Volkswagen has lost a High Court bid to challenge a $125 million penalty.

German car-maker Volkswagen was fined $125 million by the ACCC for misleading customers about diesel emissions in its cars.

It admitted it failed to disclose to the Australian government that its cars had a two-mode software that hid their true nitrogen oxide (NOx) emissions.

A Federal Court judge found Volkswagen should have disclosed the information when it sought approval to supply 57,000 cars to Australia between 2011 and 2015.

Volkswagen appealed the size of the fine to the full bench of the Federal Court, but that was knocked back, prompting it to apply to the High Court.

This week, the High Court refused to grant special leave for the company to challenge the ruling.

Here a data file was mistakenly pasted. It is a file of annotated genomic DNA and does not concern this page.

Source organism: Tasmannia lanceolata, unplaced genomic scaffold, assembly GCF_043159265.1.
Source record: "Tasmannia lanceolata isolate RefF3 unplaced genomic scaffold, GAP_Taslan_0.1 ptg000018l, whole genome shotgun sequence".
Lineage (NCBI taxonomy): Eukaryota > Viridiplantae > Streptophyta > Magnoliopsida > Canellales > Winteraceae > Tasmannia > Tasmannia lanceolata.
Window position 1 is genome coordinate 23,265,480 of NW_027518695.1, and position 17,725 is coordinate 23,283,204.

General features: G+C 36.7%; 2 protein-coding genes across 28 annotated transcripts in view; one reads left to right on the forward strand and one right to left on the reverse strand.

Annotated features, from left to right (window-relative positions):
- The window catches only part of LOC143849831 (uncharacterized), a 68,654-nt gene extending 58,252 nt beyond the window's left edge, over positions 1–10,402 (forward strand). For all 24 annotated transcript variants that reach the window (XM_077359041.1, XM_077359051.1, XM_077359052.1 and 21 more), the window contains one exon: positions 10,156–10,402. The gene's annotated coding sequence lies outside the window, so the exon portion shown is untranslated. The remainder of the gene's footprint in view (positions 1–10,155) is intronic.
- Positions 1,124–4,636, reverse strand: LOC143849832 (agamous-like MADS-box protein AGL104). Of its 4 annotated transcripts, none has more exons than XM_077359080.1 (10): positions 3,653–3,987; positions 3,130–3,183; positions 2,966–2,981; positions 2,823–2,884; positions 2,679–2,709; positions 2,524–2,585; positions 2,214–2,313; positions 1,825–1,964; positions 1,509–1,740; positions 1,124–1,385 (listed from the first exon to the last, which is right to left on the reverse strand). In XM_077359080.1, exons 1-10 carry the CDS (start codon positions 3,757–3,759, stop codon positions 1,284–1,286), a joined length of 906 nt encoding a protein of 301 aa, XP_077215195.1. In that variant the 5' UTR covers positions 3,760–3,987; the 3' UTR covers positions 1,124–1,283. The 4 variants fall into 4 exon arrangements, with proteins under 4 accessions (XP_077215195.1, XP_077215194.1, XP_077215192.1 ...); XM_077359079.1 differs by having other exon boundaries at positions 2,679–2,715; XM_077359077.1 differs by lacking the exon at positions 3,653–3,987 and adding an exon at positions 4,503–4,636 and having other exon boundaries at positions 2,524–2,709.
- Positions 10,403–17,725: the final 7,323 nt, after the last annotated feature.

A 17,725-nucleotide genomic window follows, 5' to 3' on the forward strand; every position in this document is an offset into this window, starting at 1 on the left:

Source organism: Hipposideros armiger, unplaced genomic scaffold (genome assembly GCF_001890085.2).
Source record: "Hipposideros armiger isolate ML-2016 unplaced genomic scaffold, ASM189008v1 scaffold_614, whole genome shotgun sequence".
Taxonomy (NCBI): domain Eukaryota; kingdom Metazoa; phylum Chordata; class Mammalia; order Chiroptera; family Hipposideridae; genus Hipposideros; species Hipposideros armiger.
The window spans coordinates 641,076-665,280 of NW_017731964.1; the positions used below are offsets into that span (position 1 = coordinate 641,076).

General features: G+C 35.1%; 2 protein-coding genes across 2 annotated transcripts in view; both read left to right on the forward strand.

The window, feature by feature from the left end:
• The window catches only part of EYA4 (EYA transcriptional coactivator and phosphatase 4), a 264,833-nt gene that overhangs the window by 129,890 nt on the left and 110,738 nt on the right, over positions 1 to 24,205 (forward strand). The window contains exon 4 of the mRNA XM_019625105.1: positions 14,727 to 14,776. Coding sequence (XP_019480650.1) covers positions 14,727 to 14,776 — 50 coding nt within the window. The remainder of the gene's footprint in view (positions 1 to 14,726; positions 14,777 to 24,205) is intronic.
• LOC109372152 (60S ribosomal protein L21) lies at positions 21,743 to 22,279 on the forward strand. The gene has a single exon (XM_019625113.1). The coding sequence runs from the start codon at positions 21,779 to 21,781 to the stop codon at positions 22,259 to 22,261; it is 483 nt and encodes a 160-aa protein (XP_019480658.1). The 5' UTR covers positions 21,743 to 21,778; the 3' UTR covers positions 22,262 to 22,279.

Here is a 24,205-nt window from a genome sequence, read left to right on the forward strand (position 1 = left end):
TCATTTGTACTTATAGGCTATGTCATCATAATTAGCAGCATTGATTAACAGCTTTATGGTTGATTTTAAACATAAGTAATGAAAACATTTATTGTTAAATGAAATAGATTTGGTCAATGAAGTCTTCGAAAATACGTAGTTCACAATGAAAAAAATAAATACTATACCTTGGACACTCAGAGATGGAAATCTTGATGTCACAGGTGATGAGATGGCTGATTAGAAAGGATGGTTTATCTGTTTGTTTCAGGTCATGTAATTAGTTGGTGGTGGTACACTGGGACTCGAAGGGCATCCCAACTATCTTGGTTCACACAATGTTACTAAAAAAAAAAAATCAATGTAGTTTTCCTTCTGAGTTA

The $125 million penalty is the highest ever imposed for breaches of the Australian Consumer Law.

“This case signals to large companies that penalties for egregious conduct which breaches the Australian Consumer Law can now reach very significant sums, and potentially make a big impact on their bottom line,” ACCC chair Rod Sims said in a statement.

“Volkswagen misled consumers and regulators about whether the diesel vehicles complied with environmental standards. It deprived consumers who may have deliberately sought to buy a low emissions vehicle, of the ability to make an informed decision.

“What made it particularly egregious in this case is that if Volkswagen had told the truth, these vehicles would not have been legally allowed to be sold in Australia. Their conduct showed complete disregard for Australia's vehicle import regulations, which are designed to protect consumers.”